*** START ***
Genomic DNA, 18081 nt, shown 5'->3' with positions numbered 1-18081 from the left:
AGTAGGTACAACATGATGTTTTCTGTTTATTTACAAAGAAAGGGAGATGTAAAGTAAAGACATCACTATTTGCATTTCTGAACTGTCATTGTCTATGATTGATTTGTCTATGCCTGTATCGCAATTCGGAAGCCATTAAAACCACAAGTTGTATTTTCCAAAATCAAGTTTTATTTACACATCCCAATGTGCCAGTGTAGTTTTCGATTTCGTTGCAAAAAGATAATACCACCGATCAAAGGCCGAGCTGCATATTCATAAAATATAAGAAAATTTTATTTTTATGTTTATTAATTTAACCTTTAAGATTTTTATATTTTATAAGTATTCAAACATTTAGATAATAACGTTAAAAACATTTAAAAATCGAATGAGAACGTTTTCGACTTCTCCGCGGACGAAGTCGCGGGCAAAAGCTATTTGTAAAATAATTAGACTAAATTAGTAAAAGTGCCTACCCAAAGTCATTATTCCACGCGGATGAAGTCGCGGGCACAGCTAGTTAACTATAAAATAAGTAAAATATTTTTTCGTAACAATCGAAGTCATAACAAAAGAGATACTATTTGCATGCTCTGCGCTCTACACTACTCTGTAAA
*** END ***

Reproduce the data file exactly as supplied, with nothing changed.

Genomic DNA, 18081 nt, shown 5'->3' with positions numbered 1-18081 from the left:
AGTAGGTACAACATGATGTTTTCTGTTTATTTACAAAGAAAGGGAGATGTAAAGTAAAGACATCACTATTTGCATTTCTGAACTGTCATTGTCTATGATTGATTTGTCTATGCCTGTATCGCAATTCGGAAGCCATTAAAACCACAAGTTGTATTTTCCAAAATCAAGTTTTATTTACACATCCCAATGTGCCAGTGTAGTTTTCGATTTCGTTGCAAAAAGATAATACCACCGATCAAAGGCCGAGCTGCATATTCATAAAATATAAGAAAATTTTATTTTTATGTTTATTAATTTAACCTTTAAGATTTTTATATTTTATAAGTATTCAAACATTTAGATAATAACGTTAAAAACATTTAAAAATCGAATGAGAACGTTTTCGACTTCTCCGCGGACGAAGTCGCGGGCAAAAGCTATTTGTAAAATAATTAGACTAAATTAGTAAAAGTGCCTACCCAAAGTCATTATTCCACGCGGATGAAGTCGCGGGCACAGCTAGTTAACTATAAAATAAGTAAAATATTTTTTCGTAACAATCGAAGTCATAACAAAAGAGATACTATTTGCATGCTCTGCGCTCTACACTACTCTGTAAA